"No good hands," River whispered, moving a little closer still. She only wanted to feel. Just that. She still wasn't getting in. "Hands covered in blood. 'Men wash their hands in blood as best they can.'"

Wash didn’t smile at her quote, but he didn’t frown, either. She was at least questioning, and moving to touch. “You’re not a man,” he said softly, and wondered if she’d follow his meaning.

"They are. They own me, push the buttons." Face intent, River slowly lowered one hand to touch the wheel, her palm resting lightly on it. "They'd make me make her hurt. Cruel to both."

Wash watched her, cautiously. He knew his ten minutes were up. He could only hope that Nelson had forgotten about them, or could tell they were making progress, and that the old man wouldn’t come stalking over to them, and send him away. “Didn’t you want to come to the academy, to learn?” His voice was earnest, because he honestly didn’t know any better.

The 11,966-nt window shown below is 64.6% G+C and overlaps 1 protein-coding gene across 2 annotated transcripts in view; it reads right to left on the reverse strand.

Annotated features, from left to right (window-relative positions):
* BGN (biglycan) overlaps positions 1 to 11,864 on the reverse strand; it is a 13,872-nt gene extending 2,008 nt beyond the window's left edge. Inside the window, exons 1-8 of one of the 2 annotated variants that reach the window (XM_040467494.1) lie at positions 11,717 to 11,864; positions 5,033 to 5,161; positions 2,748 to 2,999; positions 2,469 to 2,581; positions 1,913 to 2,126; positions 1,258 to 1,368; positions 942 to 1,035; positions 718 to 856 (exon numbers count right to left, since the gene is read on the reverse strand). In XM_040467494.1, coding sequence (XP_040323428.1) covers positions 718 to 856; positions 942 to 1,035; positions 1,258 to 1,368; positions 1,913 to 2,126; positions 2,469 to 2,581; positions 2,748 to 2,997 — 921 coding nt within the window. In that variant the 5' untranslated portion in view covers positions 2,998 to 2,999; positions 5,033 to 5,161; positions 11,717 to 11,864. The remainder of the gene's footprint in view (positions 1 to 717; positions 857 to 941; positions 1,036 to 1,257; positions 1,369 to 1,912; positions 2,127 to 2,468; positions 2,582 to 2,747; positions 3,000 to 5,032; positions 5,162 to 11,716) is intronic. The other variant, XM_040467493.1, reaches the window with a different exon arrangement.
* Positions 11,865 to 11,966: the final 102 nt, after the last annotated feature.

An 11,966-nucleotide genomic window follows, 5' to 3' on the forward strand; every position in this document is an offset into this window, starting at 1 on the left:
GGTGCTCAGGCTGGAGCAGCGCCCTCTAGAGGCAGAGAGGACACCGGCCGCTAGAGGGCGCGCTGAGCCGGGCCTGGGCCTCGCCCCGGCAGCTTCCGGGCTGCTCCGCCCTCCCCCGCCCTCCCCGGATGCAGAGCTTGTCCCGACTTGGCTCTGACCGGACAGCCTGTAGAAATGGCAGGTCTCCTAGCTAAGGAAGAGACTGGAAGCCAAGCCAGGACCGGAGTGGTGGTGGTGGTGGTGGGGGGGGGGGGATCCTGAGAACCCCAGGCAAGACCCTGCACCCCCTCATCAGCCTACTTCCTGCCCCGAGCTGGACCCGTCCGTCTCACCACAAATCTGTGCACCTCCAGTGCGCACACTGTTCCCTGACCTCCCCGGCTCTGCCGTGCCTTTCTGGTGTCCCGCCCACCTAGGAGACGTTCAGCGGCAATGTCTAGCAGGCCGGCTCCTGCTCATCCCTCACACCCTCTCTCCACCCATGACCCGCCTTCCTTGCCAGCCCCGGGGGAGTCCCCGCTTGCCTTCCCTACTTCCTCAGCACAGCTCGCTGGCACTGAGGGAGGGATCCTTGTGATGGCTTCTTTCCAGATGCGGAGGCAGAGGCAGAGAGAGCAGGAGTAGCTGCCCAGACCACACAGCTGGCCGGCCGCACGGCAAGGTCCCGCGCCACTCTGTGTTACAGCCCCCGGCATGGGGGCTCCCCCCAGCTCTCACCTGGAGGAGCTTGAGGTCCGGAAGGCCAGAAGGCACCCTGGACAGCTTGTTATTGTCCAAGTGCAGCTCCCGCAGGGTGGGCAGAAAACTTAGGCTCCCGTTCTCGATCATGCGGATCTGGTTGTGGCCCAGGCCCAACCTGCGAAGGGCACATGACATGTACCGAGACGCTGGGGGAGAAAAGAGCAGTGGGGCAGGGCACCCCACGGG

River paused at that, lowering her head. "Yes, sir," she confessed. It was the same line they used at every complaint. Wasn't this what she'd wanted?

He moved onto his knees and crept close to her, close enough that he could touch the ship if he wanted to. “So learn. Learn what they teach you, and what they don’t. Be smarter than them.”

"You don't understand," she whispered. "Too many of them. Not that smart. Tried. But they hurt, and hurt, and took away, and now I..." Tears sprang to her eyes.

“Hey,” he gently said. “Hey, don’t cry. I don’t understand,” Wash admitted. “But I want to. Can you help me understand?”

"You want me to talk to you," River said slowly, her eyes lifting to look at his face.